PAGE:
Richard Usher, a former JPMorgan Forex trader known for his participation in the “Cartel” chatroom, will have to destroy the evidence used in the criminal proceedings against him. This becomes clear from an order signed by Judge Richard M. Berman of the New York Southern District Court on September 27, 2021.
The order concerns the evidence used in the criminal proceedings against Usher that resulted in his acquittal back in 2018.
Let’s recall that, in January 2017, a grand jury indicted Usher and two other traders for their alleged roles in a conspiracy to manipulate the price of U.S. dollars and euros exchanged in the FX spot market. In connection with that criminal proceeding, Usher entered into a protective order providing that he could use documents disclosed by the government in discovery “only for the purposes of the defense of, and the pursuit of any appeals in, this criminal action.”
The protective order further provided that any documents disclosed to Plaintiff “[s]hall be returned to the Government or destroyed following the conclusion of this case . . . , together with any and all copies thereof.”
In October 2018, a jury acquitted Usher of the criminal charges against him. Because his criminal case had concluded, he was required to “return” or “destroy” all documents that the government had produced to him in discovery, “together with any and all copies thereof.” Instead, Usher retained the documents.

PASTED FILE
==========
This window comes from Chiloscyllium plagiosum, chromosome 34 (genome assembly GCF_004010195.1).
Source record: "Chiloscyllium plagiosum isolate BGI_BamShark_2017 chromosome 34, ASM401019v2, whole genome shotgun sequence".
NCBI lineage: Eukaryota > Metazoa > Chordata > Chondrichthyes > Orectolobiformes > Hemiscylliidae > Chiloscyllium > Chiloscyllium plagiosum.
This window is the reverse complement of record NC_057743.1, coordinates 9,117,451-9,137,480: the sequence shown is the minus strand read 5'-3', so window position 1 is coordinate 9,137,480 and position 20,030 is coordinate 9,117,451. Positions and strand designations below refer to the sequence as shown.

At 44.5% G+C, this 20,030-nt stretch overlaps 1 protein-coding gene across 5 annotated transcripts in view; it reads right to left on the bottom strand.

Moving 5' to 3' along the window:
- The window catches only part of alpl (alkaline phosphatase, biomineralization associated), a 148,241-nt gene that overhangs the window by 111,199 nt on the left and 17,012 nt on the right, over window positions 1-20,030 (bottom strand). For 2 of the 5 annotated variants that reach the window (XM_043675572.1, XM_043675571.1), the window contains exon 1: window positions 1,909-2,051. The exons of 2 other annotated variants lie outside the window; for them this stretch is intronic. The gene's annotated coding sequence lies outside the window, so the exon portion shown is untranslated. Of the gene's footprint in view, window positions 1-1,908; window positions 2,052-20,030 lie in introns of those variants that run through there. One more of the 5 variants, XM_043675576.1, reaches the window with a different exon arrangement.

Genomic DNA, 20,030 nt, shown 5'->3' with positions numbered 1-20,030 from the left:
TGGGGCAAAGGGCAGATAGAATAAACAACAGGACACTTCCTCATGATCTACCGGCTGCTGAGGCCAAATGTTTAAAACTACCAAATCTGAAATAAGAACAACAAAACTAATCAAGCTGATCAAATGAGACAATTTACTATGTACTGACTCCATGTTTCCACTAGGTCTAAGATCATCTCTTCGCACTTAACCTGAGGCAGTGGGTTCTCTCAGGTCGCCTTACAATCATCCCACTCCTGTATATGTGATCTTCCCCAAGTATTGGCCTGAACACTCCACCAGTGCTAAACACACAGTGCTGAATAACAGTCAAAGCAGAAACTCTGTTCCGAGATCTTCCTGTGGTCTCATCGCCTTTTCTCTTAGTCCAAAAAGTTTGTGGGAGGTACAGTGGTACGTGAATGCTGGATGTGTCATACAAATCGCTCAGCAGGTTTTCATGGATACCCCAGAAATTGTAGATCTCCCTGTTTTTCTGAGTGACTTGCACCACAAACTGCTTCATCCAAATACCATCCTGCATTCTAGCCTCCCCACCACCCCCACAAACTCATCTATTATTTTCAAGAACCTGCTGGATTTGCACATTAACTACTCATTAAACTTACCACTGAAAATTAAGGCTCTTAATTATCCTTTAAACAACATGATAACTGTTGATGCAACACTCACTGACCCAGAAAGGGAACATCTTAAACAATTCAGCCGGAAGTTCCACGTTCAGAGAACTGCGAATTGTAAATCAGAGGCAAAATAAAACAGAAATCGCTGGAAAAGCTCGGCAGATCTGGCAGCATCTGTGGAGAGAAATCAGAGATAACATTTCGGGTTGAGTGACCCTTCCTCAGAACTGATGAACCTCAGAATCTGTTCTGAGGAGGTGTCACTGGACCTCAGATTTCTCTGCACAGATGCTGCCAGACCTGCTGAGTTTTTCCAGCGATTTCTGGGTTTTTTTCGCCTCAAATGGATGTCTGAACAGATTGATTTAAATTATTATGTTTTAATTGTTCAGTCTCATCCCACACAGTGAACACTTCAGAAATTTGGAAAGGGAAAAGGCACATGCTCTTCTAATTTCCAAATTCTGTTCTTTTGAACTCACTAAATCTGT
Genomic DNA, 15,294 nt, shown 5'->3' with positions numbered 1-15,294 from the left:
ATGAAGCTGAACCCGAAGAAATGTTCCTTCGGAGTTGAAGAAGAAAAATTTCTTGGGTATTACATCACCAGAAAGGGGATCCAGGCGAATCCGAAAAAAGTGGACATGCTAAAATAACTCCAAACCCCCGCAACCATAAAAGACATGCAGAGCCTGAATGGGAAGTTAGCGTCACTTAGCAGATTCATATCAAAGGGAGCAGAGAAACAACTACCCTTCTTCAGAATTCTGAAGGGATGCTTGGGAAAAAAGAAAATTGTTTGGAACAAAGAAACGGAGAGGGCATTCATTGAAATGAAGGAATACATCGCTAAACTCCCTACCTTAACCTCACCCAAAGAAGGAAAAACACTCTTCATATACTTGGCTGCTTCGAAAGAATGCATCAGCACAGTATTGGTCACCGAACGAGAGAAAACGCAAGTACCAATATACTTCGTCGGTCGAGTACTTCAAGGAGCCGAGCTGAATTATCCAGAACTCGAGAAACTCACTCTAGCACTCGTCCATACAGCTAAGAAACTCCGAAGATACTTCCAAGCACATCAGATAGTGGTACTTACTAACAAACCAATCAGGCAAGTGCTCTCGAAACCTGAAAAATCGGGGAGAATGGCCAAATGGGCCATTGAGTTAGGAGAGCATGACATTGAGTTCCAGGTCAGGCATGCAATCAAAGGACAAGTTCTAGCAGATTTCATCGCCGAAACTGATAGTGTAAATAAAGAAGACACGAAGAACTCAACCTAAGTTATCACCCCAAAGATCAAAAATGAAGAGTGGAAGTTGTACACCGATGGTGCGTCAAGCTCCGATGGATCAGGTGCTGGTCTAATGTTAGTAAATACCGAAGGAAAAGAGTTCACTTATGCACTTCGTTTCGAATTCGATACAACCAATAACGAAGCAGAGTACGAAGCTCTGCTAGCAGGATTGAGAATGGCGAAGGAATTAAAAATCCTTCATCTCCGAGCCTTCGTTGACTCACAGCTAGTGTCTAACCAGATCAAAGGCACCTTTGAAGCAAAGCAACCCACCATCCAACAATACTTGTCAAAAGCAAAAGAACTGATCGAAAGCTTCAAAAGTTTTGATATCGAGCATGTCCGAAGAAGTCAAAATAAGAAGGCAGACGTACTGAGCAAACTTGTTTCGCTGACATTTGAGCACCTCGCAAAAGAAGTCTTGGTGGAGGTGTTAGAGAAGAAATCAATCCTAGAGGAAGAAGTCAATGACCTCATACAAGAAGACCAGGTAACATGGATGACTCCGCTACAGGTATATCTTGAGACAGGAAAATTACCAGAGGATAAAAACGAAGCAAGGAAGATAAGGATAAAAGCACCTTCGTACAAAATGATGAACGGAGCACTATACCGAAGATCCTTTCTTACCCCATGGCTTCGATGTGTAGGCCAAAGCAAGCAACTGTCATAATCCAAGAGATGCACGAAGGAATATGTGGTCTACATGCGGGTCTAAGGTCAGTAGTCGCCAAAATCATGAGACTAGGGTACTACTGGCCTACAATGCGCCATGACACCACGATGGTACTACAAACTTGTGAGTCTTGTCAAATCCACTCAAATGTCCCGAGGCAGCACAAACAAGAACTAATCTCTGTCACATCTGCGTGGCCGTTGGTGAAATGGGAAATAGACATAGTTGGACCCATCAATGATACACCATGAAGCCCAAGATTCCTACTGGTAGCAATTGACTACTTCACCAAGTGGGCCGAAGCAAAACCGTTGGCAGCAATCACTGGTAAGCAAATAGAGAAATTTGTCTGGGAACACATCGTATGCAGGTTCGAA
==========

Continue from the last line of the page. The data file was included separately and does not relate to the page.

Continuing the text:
Usher sought to retain the documents. He argued the evidence could potentially be relevant to future litigations in which he may need to defend himself.
The DOJ opposed Usher’s motion, noting that he makes no attempt to identify particular documents that he finds particularly helpful to him or exculpatory – and “surely, in a pool of 2.8 million records, in a matter in which a grand jury found probable cause to indict Mr. Usher, they cannot all be exculpatory”.
According to the DOJ, the Court should also reject Usher’s request that the Government be ordered to retain the entire set of criminal discovery until late 2024, just in case he needs it. A vague and hypothetical desire for another party’s documents is unavailing, the DOJ said.
On September 27, 2021, the Court sided with the DOJ. The Judge said that the Government will not be required to maintain possession of the documents (and the information contained therein) disclosed by the Government in discovery and otherwise in this case.
The defendant is required to destroy all disclosed documents forthwith, and in no event later than October 4, 2021.